Global Insolvencies: We'll be back

  • The withdrawal of support measures for companies sets the stage for a gradual normalization of business insolvencies. Our Global Insolvency Index  is likely to post a +15% y/y rebound in 2022, after two consecutive years of decline (-6% forecast in 2021 and -12% in 2020). Massive state intervention helped prevent one out of two insolvencies in Western Europe and one out of three in the US, resulting in a -12% drop overall in 2020. Looking ahead, we expect a fine-tuned and step-by-step withdrawal of support to manage the pressure on companies’ liquidity and solvability amid the generally accommodative policy stance of monetary authorities. As a result, global business insolvencies are likely to remain at a low level in most countries by the end of 2021, with the delayed normalization only gaining traction in 2022. However, even in 2022, they would remain below pre-Covid-19 levels in most countries (by -4% on average). 
  • Several European countries and Emerging Markets could see a resurgence much sooner than the US and parts of Asia. Faced with a succession of lockdowns and less generous policy support, Africa should see business insolvencies exceed pre-Covid-19 levels by 2021 itself, while Central and Eastern Europe and Latin America will follow suit in 2022. Western Europe will post mixed trends: Spain and Italy are likely to see a large recovery of insolvencies by 2022 (5,110 and 10,500 insolvencies, respectively) due to their higher shares of sectors sensitive to Covid-19 restrictions. In contrast, France (37,000), Germany (16,300), Belgium (8,150) and the Netherlands (2,400) will take longer to return to pre-crisis levels because of large support packages and/or the extension of support measures. The US is the main outlier, with a low number of insolvencies likely both in 2021 and 2022 due mainly to the combination of massive support (notably the Paycheck Protection Program in 2020 and the recovery plan in 2021-22) and the fastest economic rebound in over three decades. Asia will also record less insolvencies in 2022, compared to 2019, thanks to its faster exit from the pandemic and its economic recovery.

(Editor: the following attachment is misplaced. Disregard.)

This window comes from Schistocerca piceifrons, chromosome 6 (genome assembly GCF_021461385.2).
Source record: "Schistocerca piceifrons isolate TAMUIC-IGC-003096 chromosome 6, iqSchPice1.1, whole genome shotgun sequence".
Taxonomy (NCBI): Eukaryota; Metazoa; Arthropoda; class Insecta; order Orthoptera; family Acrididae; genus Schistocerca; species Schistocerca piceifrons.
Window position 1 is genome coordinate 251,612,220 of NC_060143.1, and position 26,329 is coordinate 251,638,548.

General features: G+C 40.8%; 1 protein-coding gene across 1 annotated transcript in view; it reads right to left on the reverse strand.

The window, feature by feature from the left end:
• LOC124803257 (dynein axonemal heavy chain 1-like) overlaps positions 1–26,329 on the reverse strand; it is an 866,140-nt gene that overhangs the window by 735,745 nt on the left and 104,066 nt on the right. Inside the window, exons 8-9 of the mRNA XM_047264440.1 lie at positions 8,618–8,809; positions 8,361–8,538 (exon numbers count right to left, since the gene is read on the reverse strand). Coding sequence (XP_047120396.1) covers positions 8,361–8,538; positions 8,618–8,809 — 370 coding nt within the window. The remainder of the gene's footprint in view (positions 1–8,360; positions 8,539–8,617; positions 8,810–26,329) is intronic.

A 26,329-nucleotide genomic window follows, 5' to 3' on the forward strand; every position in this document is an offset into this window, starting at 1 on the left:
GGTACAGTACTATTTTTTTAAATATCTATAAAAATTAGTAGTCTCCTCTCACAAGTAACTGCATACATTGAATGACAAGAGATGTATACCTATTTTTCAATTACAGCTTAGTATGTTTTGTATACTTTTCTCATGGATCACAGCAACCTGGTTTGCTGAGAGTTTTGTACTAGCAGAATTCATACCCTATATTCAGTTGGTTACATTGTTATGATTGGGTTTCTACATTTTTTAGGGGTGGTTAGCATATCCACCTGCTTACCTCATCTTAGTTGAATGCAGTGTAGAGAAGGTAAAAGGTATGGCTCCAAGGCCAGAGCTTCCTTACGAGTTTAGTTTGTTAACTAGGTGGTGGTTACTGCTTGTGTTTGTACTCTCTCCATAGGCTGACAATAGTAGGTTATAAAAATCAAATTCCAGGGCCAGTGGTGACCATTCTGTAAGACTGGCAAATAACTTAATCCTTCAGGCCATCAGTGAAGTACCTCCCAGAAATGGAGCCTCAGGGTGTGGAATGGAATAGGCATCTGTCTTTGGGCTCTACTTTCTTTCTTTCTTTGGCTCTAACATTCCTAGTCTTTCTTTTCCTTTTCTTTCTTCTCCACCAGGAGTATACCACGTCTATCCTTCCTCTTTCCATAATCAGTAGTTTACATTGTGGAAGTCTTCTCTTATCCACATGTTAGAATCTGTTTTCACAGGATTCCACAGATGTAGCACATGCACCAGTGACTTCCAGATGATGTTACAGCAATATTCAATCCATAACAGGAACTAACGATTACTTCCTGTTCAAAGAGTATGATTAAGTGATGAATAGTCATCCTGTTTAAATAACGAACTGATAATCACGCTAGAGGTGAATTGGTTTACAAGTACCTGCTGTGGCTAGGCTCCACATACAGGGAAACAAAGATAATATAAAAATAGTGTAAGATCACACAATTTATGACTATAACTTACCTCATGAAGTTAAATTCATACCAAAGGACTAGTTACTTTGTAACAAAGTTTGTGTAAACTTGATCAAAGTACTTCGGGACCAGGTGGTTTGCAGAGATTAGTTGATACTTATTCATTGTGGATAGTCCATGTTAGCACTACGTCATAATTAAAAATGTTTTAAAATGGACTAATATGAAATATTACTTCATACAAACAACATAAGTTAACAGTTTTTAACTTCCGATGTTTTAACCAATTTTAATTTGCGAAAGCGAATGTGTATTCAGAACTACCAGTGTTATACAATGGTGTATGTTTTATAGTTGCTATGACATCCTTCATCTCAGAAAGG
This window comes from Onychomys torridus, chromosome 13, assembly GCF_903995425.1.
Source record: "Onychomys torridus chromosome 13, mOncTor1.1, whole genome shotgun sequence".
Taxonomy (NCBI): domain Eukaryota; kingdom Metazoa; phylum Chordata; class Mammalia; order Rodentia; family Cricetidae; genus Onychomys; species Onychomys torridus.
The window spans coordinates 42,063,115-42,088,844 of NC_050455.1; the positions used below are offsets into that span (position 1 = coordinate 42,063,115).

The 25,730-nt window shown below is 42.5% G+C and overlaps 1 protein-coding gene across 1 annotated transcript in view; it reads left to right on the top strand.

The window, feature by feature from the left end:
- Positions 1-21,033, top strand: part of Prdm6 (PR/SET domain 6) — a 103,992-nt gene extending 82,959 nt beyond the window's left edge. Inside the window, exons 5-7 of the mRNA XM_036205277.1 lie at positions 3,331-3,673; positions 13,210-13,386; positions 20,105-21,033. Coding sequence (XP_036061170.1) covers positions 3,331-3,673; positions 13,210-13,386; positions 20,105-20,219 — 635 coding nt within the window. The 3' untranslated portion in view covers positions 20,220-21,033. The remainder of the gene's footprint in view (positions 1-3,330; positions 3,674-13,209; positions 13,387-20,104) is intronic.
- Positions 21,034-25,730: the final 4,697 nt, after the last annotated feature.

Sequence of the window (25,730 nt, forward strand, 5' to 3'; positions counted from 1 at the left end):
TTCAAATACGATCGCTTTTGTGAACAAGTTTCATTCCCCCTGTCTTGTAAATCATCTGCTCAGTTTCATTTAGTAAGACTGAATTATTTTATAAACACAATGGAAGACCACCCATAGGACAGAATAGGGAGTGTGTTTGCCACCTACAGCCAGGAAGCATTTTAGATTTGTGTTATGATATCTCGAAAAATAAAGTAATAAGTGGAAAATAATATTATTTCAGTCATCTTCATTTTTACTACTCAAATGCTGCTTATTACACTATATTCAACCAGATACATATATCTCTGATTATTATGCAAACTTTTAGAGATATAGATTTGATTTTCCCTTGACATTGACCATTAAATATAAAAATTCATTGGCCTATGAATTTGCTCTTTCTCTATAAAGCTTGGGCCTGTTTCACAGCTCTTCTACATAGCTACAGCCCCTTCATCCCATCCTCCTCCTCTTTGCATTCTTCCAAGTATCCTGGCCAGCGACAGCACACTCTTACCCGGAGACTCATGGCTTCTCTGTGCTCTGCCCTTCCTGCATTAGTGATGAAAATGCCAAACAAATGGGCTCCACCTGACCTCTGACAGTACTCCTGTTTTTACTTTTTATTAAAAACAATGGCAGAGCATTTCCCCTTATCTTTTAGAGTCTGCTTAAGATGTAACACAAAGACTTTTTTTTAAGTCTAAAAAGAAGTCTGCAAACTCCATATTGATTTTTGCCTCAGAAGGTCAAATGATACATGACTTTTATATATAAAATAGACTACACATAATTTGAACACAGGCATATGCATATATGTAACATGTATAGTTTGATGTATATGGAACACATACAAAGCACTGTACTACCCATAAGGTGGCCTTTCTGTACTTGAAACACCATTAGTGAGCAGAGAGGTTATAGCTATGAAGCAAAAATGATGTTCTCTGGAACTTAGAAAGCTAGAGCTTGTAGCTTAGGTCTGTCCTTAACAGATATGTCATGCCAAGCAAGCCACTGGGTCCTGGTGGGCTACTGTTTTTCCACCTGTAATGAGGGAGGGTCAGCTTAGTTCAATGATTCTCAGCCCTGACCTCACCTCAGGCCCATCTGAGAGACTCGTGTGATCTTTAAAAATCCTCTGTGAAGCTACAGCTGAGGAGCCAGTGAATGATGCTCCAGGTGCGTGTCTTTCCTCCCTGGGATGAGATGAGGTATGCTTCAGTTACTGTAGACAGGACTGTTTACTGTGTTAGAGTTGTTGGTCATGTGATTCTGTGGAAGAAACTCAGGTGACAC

• Five factors will set the tone for the path ahead. 1) The global momentum of the economic rebound, which will be decisive for the pace of removal of state support measures, and in turn impact the pace of business insolvency normalization: most advanced economies should see GDP growth above the +1.7% required to stabilize insolvencies in 2021-2022 . 2) The pace of withdrawal of state support, since it will also influence the cash-burning dynamic of companies as 3) many fragile companies will still be at high risk of default, notably the pre-Covid-19 ‘zombies’ kept afloat by emergency measures and the companies weakened by extra indebtedness from the crisis. 4) The deterioration of companies’ financials, which is adding to debt sustainability issues. And 5) the quick recovery of business creation, since the increase in the number of businesses will mechanically increase the base for potential insolvencies, particularly in sectors where creation is highly related to meeting new needs arising from the pandemic (i.e. home delivery, transportation and storage) but with uncertain viability. 


Maxime Lemerle
Allianz Trade